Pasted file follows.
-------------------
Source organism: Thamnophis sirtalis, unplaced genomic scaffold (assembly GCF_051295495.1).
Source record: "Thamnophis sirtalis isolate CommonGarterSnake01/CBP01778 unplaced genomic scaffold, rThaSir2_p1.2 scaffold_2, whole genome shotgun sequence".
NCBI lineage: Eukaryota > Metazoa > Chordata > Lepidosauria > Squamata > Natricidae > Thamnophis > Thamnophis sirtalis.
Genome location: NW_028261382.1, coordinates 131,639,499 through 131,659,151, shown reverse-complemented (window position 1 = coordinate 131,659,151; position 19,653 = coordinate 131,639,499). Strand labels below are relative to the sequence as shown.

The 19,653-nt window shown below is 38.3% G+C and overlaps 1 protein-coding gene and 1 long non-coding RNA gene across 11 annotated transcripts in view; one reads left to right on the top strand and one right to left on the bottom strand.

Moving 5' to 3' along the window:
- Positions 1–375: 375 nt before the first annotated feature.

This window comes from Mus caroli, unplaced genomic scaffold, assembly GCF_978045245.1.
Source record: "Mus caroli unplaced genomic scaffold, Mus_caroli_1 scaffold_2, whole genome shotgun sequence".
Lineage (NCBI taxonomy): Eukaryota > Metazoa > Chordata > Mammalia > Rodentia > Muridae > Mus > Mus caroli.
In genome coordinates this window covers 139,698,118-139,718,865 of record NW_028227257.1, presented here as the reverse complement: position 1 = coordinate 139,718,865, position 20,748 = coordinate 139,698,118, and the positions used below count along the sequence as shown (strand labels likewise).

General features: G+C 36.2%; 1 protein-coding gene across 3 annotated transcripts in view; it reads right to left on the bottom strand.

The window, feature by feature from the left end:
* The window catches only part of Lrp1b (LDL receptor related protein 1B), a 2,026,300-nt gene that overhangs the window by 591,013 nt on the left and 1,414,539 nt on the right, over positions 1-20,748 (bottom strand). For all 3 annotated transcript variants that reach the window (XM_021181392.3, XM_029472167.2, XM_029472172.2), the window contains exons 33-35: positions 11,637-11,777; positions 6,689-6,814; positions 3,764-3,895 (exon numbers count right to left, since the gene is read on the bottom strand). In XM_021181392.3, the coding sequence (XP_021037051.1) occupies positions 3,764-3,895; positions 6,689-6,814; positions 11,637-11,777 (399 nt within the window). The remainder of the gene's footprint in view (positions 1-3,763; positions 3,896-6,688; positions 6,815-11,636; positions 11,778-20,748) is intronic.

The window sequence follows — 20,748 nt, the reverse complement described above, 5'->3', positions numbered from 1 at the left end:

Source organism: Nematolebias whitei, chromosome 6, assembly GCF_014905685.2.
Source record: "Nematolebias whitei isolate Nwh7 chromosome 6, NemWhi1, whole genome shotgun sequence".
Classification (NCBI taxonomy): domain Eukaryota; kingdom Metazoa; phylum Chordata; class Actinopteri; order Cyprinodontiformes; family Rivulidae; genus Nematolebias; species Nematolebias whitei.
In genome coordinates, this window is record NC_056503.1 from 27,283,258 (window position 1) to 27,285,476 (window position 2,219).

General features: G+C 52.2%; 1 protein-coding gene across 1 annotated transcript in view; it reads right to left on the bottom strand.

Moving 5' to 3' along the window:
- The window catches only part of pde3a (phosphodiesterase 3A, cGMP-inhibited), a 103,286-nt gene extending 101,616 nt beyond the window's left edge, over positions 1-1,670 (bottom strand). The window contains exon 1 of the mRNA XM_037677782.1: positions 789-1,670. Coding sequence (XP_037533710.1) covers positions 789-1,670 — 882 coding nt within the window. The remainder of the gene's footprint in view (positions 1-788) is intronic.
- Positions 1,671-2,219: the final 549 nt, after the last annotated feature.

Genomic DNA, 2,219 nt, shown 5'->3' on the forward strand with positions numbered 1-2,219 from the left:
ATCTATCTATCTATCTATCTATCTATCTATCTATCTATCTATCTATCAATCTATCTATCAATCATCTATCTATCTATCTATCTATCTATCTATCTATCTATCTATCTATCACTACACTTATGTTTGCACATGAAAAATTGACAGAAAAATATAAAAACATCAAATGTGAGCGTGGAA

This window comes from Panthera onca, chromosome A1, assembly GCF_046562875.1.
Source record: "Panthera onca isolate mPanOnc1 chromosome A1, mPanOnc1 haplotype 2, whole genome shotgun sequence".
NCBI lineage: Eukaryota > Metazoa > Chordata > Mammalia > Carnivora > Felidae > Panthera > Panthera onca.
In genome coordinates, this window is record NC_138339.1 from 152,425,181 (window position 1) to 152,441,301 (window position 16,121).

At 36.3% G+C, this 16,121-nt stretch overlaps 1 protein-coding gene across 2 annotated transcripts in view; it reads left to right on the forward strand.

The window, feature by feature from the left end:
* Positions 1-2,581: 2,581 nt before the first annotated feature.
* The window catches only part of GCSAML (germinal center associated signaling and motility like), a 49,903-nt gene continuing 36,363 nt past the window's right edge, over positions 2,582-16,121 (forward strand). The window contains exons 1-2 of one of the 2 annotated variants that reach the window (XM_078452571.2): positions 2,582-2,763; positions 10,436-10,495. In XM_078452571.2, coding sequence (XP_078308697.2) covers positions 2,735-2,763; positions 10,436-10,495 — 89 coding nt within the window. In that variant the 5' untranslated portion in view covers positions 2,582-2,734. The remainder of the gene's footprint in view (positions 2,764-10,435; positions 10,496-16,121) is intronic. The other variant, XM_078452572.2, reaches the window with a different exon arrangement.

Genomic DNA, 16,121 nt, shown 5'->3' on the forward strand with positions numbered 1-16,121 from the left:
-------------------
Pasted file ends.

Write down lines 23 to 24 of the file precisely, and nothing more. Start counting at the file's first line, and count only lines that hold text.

- Positions 1,671-2,219: the final 549 nt, after the last annotated feature.

Genomic DNA, 2,219 nt, shown 5'->3' on the forward strand with positions numbered 1-2,219 from the left: